Volume 18 • Issue 39 | February 10 - 16, 2006

Under Cover

Death by chocolate
Call it a temple to chocolate. The Battery Park Ritz Carlton kicked off its fourth annual Chocolate Bar last weekend with enough chocolate to fully satisfy UnderCover’s cravings for the foreseeable future.

“Chocolate is the flavor of romance. It’s an aphrodisiac,” said Ritz pastry chef Laurent Richard of his chocolate extravaganza. “If I asked any woman what she would want from her boyfriend for Valentine’s Day, most of them would say chocolate.”

And chocolate they get. Chocolate masks hang from the walls, a chocolate draped mannequin sits perched in a corner – lounging in a chocolate chair at a chocolate table on a chocolate Champs-Elysées. A giant chocolate cake spins endlessly, topped with a miniature Eiffel Tower, and decorated with miniature chocolate desserts. For a month, guests can reserve a table at the Rise bar overlooking the New York Harbor and sample chocolate treats while sipping endless glasses of champagne.

Why the Eiffel Tower? “It needed to have a theme so I just decided to do Paris,” said Richard, who hails from a town 20 minutes away from the city of love. “I think it’s very romantic. Paris is very romantic.”

Last Saturday night, couples sat at red candlelit tables, strewn with red rose petals, tasting chocolate and passion fruit pudding, mini black forest cake, chocolate covered strawberries and coconut chocolate brulee. The evening was not for the faint of heart: a chocolate milk-filled samovar lay in wait, with chocolate marshmallows piled beside it.

The Chocolate Bar might only last a month, but for Richard the dark sweet is a life-long commitment. “There is no one day in my life that I don’t eat chocolate,” he said. “I never get sick. Maybe there is something to it.”

For the rest of the chocolate lovers out there, they can indulge until Feb. 25. Call 917-790-2571 for reservations.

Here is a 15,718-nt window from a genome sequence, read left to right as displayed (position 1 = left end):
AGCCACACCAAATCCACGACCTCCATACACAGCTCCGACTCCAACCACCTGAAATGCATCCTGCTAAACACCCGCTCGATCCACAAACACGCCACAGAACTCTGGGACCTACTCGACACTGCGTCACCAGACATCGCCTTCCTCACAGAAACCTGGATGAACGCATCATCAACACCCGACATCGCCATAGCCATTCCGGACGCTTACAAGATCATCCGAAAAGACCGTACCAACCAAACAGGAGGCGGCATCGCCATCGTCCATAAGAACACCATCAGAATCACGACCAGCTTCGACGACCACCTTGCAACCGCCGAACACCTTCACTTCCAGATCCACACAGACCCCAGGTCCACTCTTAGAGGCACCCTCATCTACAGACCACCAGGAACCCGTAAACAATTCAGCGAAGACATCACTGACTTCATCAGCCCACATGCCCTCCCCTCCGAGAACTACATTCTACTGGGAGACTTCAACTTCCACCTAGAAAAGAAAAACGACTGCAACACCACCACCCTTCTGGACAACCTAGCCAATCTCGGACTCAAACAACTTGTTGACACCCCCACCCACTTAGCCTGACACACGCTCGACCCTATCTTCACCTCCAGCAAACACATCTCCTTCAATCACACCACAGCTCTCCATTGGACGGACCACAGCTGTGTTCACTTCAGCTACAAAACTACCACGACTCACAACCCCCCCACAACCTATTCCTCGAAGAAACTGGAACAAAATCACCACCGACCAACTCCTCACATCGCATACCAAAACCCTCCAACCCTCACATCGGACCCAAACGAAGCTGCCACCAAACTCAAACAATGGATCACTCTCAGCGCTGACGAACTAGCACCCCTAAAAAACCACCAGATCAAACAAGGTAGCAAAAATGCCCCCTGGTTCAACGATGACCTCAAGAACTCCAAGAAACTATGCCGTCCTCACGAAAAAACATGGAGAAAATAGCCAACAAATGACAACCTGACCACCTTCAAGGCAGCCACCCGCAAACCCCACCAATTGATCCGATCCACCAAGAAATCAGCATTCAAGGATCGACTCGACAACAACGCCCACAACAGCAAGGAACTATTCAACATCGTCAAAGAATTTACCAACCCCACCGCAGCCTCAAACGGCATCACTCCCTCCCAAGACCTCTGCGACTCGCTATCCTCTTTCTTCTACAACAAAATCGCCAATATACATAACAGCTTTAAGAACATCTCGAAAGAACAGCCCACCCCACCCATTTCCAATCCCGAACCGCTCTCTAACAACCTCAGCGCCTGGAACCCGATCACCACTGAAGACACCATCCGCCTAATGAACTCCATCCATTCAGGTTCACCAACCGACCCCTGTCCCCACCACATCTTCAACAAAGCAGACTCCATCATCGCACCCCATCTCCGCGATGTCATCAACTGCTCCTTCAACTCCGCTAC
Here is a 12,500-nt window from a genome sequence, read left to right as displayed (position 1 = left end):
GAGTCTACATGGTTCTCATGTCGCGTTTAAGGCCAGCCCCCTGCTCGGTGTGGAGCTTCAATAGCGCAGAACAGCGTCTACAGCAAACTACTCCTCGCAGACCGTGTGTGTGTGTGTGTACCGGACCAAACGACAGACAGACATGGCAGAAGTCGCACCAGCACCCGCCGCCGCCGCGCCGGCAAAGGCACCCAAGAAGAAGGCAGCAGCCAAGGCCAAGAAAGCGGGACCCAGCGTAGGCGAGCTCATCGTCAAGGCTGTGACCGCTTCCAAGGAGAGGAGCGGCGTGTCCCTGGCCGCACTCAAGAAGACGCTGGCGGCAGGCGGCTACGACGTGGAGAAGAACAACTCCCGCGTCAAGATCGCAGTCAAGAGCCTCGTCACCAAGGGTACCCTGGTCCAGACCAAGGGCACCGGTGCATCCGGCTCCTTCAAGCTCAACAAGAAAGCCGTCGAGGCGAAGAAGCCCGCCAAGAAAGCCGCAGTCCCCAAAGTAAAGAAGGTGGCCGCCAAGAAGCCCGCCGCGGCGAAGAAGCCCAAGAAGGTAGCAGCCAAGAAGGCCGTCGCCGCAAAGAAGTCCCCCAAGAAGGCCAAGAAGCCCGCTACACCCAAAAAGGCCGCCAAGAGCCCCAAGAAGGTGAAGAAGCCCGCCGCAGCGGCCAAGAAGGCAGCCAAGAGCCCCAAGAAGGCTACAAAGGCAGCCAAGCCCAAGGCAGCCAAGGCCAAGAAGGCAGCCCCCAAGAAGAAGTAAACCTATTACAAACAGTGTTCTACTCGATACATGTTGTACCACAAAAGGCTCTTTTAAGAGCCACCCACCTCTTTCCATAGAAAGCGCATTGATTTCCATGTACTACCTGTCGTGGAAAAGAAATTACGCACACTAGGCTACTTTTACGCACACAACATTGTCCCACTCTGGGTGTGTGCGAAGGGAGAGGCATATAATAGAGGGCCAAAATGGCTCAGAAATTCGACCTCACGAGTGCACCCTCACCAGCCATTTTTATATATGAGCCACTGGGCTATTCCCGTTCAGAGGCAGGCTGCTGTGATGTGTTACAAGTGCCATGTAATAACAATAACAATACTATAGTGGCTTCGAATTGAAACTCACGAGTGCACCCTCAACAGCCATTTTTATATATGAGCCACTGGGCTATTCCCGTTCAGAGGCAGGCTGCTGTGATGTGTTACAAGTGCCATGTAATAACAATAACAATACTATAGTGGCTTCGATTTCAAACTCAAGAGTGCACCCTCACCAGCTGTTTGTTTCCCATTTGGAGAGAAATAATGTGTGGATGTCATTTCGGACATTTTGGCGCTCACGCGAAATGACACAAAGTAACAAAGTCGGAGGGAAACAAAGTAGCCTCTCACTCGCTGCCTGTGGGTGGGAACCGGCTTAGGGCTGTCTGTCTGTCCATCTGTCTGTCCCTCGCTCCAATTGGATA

Downtown hip for Cali
Tribeca landscape architect Ken Smith beat out 23 architectural firms around the world and has been selected to be the master designer of the 1,300-acre Orange County Great Park in California.

Readers may recall a picture of Smith giving Left Coasters a whirlwind tour of his Downtown work on these pages last November. An Orange County source told us then Smith was the frontrunner. He has designed public spaces at 55 Water St., South Cove in Battery Park City and the soon-to-open plaza in front of 7 World Trade Center.

The black-spectacled architect has big plans for the big park: a canyon joining Agua Cinon corridor with a lake, orange bicycles to get around the space while preserving the park’s marine history and fighter plane runway. Hot air balloons will help visitors see it all from above.

Long distance fish query
Kotoe Ando, an official with the Tsukiji wholesale market in Tokyo, noticed John Ranard’s Fulton Fish Market essay and photos last December in Downtown Express and e-mailed us to find out how much more rent the fish mongers are paying since they moved from Downtown to the Bronx. “As you know, we have a plan to relocate the Tsukiji central wholesale market,” Ando wrote to UnderCover.

We must confess we did not know that but we extend our best wishes to the Tsukiji sellers nevertheless.


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